Blue and white puffs of smoke swept by me. The trail was a dim, twisting
line. The slopes and pines, merged in a mass, flew backward in brown
sheets. Above the roar of the pursuing fire I heard the thunder of Target's
hoofs. I scarcely felt him or the saddle, only a motion and the splitting
of the wind.

The fear of death by fire, which had almost robbed me of strength, passed
from me. My brain cleared. Still I had no kind of hope, only a desperate
resolve not to give up.

The great bay horse was running to save his life and to save mine. It was a
race with fire. When I thought of the horse, and saw how fast he was going,
and realized that I must do my part, I was myself again.

The trail was a winding, hard-packed thread of white ground. It had been
made for leisurely travel. Many turns were sudden and sharp. I loosened the
reins, and cried out to Target. Evidently I had unknowingly held him in,
for he lengthened out, and went on in quicker, longer leaps. In that moment
riding seemed easy. I listened to the roar behind me, now a little less
deafening, and began to thrill. We were running away from the fire.

Hope made the race seem different. Something stirred and beat warm within
me, driving out the chill in my marrow. I leaned over the neck of the great
bay horse, and called to him and cheered him on. Then I saw he was deaf and
blind to me, for he was wild. He had the bit between his teeth, and was
running away.

The roar behind us relentlessly pursuing, only a little less appalling, was
now not my only source of peril. Target could no more be guided nor stopped
than could the forest fire. The trail grew more winding and overhung more
thickly by pine branches. The horse did not swerve an inch for tree or
thicket, but ran as if free, and the saving of my life began to be a matter
of dodging. Once a crashing blow from a branch almost knocked me from the
saddle. The wind in my ears half drowned the roar behind me. With hands
twisted in Target's mane I bent low, watching with keen eyes for the trees
and branches ahead. I drew up my knees and bent my body, and dodged and
went down flat over the pommel like a wild-riding Indian. Target kept that
straining run for a longer distance than I could judge. With the same
breakneck speed he thundered on over logs and little washes, through the
thick, bordering bushes, and around the sudden turns. His foam moistened my
face and flecked my sleeves. The wind came stinging into my face, the heavy
roar followed at my back with its menace.

Swift and terrible as the forest fire was, Target was winning the race. I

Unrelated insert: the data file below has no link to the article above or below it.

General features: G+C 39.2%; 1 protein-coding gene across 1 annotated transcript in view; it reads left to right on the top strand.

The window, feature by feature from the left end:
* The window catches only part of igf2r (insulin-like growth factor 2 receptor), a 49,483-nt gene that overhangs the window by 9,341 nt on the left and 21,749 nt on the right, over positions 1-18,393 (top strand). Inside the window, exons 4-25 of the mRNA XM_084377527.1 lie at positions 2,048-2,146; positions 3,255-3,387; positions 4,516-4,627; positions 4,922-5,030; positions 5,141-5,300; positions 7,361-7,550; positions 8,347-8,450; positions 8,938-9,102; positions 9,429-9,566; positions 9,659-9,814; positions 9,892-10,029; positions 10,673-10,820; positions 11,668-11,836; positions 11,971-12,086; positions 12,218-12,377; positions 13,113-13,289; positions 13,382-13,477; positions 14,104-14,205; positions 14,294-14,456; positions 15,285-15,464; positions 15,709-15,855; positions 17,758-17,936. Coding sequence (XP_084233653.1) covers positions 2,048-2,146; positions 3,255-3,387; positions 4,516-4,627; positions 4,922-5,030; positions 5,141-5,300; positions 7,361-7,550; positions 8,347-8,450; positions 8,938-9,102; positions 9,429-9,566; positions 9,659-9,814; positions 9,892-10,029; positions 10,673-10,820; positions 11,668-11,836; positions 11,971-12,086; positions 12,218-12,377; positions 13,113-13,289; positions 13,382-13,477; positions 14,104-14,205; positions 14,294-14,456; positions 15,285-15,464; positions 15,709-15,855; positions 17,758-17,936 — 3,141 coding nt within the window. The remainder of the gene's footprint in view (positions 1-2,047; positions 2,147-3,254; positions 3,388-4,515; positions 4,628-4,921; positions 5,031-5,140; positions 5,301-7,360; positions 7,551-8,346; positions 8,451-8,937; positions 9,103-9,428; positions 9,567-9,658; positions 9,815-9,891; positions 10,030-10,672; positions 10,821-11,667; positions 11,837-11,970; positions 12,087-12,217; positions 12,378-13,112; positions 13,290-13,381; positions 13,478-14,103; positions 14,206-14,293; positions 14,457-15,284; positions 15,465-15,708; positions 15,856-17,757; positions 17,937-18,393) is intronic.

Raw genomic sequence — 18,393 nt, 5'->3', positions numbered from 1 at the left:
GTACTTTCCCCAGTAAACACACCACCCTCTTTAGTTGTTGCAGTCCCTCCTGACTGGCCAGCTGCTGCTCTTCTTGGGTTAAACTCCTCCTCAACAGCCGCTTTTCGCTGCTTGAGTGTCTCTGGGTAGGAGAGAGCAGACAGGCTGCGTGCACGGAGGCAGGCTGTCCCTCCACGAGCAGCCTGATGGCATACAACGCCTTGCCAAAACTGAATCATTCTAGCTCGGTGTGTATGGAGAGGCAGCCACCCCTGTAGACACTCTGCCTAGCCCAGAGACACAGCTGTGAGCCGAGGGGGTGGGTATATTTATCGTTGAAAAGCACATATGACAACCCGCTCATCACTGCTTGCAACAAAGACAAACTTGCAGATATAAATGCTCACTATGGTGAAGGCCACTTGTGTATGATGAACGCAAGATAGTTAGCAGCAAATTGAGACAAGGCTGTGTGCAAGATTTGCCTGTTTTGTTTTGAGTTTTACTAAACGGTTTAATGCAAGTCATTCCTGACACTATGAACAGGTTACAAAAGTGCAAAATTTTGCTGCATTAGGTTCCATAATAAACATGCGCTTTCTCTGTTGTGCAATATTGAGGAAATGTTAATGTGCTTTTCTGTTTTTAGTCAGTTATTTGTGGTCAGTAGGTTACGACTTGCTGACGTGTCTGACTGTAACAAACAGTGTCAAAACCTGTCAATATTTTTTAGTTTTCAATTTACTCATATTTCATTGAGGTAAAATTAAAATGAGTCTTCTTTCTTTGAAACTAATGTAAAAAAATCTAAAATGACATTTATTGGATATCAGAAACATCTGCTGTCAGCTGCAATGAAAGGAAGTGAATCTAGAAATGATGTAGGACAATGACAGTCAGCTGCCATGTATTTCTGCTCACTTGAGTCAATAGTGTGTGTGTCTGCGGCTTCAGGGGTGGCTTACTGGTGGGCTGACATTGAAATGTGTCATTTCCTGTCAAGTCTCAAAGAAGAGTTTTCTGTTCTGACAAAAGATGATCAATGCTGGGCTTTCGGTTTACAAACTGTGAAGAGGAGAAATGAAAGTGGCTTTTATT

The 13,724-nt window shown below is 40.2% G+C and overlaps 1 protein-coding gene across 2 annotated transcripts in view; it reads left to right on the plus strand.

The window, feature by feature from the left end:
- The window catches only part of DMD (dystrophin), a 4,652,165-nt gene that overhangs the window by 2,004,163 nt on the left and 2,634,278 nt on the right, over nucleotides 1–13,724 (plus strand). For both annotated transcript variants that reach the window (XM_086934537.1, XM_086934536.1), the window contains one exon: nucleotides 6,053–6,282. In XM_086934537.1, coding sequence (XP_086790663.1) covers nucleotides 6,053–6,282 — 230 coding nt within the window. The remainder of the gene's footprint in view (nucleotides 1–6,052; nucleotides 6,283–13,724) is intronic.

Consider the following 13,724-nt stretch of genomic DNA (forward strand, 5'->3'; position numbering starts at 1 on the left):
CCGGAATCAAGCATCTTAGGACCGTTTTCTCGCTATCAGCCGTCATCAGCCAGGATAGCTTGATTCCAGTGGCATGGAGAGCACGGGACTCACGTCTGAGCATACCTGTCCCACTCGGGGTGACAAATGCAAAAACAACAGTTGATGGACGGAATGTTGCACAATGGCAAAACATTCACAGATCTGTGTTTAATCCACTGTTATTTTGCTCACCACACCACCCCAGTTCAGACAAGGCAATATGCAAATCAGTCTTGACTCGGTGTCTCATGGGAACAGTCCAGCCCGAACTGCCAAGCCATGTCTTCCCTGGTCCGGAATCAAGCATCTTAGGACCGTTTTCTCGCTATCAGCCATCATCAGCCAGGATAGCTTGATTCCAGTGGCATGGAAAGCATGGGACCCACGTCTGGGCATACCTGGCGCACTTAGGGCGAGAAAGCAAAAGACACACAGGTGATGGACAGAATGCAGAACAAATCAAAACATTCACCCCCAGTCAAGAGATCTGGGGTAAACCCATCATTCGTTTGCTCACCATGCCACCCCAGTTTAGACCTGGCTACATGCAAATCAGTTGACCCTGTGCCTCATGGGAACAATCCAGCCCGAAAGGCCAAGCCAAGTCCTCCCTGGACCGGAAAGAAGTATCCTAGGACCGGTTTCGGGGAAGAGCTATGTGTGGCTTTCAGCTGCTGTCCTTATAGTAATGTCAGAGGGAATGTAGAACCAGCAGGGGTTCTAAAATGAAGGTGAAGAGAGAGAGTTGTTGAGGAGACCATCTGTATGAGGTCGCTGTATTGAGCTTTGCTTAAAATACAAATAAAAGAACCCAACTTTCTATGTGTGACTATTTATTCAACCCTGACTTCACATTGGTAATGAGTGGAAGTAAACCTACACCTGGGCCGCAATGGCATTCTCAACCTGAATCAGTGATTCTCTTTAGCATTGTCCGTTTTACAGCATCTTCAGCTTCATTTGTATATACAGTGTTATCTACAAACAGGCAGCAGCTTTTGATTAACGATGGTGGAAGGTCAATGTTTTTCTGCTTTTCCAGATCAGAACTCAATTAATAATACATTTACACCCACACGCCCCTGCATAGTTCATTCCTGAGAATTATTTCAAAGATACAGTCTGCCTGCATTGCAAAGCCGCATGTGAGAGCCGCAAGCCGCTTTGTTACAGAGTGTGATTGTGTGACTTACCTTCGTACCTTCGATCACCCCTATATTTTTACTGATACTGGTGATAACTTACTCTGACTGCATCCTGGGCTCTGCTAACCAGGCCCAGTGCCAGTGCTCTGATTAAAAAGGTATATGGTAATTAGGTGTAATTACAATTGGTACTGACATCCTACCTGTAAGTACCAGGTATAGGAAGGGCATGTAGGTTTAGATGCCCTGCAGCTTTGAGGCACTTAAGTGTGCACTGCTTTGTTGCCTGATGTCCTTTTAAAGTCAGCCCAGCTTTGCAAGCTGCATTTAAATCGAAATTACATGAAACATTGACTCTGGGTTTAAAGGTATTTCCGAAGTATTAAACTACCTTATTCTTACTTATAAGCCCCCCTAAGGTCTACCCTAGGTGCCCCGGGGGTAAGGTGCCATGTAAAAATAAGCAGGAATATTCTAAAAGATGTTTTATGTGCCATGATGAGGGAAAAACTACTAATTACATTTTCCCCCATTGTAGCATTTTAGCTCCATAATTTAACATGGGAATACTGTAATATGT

knew it. Steadily the roar softened, but it did not die away. Pound! pound!
pound! The big bay charged up the trail. How long could he stand that
killing pace? I began to talk soothingly to him, to pull on the bridle; but
he might have been an avalanche for all he heeded. Still I kept at him,
fighting him every moment that I was free from low branches. Gradually the
strain began to tell.

The sight of a cabin brought back to my mind the meaning of the wild race
with fire. I had forgotten the prisoners. I had reached the forest glade
and the cabin, but Target was still going hard. What if I could not stop
him! Summoning all my strength, I quickly threw weight and muscle back on
the reins and snapped the bit out of his teeth. Then coaxing, commanding, I
pulled him back. In the glade were four horses, standing bunched with heads
and ears up, uneasy, and beginning to be frightened. Perhaps the sight of
them helped me to stop Target; at any rate, he slackened his pace and
halted. He was spotted with foam, dripping wet, and his broad sides heaved.

I jumped off, stiff and cramped. I could scarcely walk. The air was clear,
though the fog of smoke overspread the sun. The wind blew strong with a
scent of pitch. Now that I was not riding, the roar of the fire sounded
close. I caught the same strange growl, the note of on-sweeping fury. Again
the creepy cold went over me. I felt my face blanch, and the skin tighten
over my cheeks. I dashed into the cabin, crying: "Fire! Fire! Fire!"

"Whoop! It's the kid!" yelled Herky-Jerky.

He was lying near the door, red as a brick in the face, and panting hard.
In one cut I severed the rope on his feet; in another, that round his raw
and bloody wrists. Herky had torn his flesh trying to release his hands.